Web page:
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Annette Becker
“Messengers of the Disaster: Raphael Lemkin, Jan Karski and Genocides”
Thursday, October 25, 2018, 03:30pm - 05:00pm
Mershon Center for International Security Studies
1501 Neil Ave.
Columbus, Ohio 43201

Annette Becker

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Annette Becker is a professor at the University of Paris-Nanterre and a honorary member of the Institut Universitaire de France. She is deputy director of the International Research Center of the Historial de la Grande Guerre.

After focusing mostly on the Great War, its commemoration, on the return of the soldiers, the humanitarian aspect and trauma, Becker has been working on the cultural aspects of the wars and the links between the two World Wars, especially on the many aspects of occupation, on the forms of violence and holiness that were inherited from one to the other and on the extraordinary innovations of mass extreme violences and genocides.

Her latest book, Messagers du désastre, Raphaël Lemkin, Jan Karski et les génocides (Fayard, January 2018) is a history of the concept of genocide from the genocide of the Armenians unitl today: the perpetrators, the victims, and the “messengers” who try to warn, to see, to speak. It will be translated into English through the George Mosse series, University of Wisconsin Press.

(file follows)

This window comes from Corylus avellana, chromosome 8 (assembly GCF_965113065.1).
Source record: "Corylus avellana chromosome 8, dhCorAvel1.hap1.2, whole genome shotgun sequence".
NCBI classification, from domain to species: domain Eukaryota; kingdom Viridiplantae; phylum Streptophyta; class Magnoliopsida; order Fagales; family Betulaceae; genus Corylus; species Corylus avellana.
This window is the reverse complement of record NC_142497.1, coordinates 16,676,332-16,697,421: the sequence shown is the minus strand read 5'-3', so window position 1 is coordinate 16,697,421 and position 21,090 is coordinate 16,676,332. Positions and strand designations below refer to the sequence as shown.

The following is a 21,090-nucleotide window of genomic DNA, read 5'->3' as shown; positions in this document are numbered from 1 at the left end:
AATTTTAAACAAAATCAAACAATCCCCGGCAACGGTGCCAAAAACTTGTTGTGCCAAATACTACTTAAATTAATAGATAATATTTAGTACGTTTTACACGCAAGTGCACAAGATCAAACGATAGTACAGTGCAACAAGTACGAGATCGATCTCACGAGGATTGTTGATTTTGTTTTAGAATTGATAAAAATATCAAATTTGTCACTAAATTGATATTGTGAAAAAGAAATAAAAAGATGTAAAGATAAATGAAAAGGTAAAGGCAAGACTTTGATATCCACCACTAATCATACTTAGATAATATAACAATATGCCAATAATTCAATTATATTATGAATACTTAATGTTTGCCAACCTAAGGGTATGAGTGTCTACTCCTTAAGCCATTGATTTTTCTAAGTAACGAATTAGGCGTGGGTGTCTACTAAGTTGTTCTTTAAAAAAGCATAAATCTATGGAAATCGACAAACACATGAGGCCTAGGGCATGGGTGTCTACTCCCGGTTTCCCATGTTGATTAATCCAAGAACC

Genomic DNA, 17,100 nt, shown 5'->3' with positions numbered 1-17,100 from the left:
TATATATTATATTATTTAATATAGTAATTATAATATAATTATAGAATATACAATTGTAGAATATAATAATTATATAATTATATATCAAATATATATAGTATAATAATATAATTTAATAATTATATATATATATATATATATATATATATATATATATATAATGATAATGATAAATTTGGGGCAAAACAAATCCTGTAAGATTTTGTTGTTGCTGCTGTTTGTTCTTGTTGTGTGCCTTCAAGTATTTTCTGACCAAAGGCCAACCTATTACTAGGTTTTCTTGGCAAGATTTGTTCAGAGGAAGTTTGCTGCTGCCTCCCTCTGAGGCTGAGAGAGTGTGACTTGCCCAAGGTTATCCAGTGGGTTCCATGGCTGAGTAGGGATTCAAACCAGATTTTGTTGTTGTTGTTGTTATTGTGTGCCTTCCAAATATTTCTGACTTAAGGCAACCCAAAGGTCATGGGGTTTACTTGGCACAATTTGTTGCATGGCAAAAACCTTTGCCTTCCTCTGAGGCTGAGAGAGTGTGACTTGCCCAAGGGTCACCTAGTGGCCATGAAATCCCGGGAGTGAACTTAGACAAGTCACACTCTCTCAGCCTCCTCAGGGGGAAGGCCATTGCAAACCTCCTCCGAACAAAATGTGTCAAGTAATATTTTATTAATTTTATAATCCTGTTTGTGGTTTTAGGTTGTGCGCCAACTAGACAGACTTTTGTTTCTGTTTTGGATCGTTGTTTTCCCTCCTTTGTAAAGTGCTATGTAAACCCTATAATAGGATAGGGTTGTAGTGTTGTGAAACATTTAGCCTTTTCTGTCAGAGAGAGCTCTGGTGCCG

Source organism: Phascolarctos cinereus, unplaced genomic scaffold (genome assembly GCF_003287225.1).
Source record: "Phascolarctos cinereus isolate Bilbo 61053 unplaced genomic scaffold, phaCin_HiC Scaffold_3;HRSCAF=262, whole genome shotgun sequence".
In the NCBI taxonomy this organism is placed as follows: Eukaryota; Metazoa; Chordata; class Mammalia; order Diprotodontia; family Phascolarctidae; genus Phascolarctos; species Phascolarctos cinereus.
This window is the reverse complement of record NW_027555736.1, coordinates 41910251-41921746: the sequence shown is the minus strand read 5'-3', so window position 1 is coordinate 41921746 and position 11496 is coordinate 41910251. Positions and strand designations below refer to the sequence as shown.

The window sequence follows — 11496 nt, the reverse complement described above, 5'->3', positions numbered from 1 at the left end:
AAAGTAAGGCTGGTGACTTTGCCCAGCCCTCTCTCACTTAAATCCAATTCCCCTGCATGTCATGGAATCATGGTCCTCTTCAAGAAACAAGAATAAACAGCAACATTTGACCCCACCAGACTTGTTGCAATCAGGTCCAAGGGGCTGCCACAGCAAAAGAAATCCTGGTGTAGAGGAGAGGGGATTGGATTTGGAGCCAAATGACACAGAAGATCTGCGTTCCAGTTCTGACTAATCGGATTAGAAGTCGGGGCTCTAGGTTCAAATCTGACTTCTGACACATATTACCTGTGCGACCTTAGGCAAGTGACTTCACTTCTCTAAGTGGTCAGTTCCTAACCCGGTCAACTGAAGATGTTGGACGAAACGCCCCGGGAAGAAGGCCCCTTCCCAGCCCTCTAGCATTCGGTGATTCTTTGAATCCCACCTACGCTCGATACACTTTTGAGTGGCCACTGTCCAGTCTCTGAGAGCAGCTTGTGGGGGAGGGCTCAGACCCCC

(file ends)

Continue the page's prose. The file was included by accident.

Her previous books are Les cicatrices rouges, 1914-1918, France et Belgique occupées (Fayard, 2010), Biographie de guerre d’Apollinaire, 1914-2009 (Tallandier, 2009 and 2014), and Voir la Grande Guerre, un autre récit (Armand-Colin, 2014).

She is involved in the National Committee for the centenary commemoration of 1914-1918 and in many exhibitions organized to this occasion. She coordinated the French edition (Fayard, 2014) of the Cambridge History of the First World War, directed by Jay Winter. She is co-chairing with Charles Fordsick (Liverpool University) A special project Labex on “Dark Memory Tourism” from the First World War battlefields to the Rwandan killing fields.


As early as 1941, two Poles -- a Jewish lawyer, Raphael Lemkin, and a Catholic resistant, Jan Karski -- were able to foresee the intensity and the specific nature of the destruction of the European Jews among the war crimes. This talk will recount the fights of these two men and a few others in the long chronology of the 20th century, from the genocide of the Armenians to the one of the Jews. Refugees in Great Britain and the United States, Karski and Lemkin were able to convey the reality of specific crimes, but were faced with general indifference. Why did so few believe them, even Jews? In 2018, almost 20 years after Karski’s death and 70 years exactly (December 2018) after the “Convention on Prevention and Punition of the Crime of Genocide” was finally accepted by the General Assembly of the United Nations, are we still “not seeing with opened eyes?”


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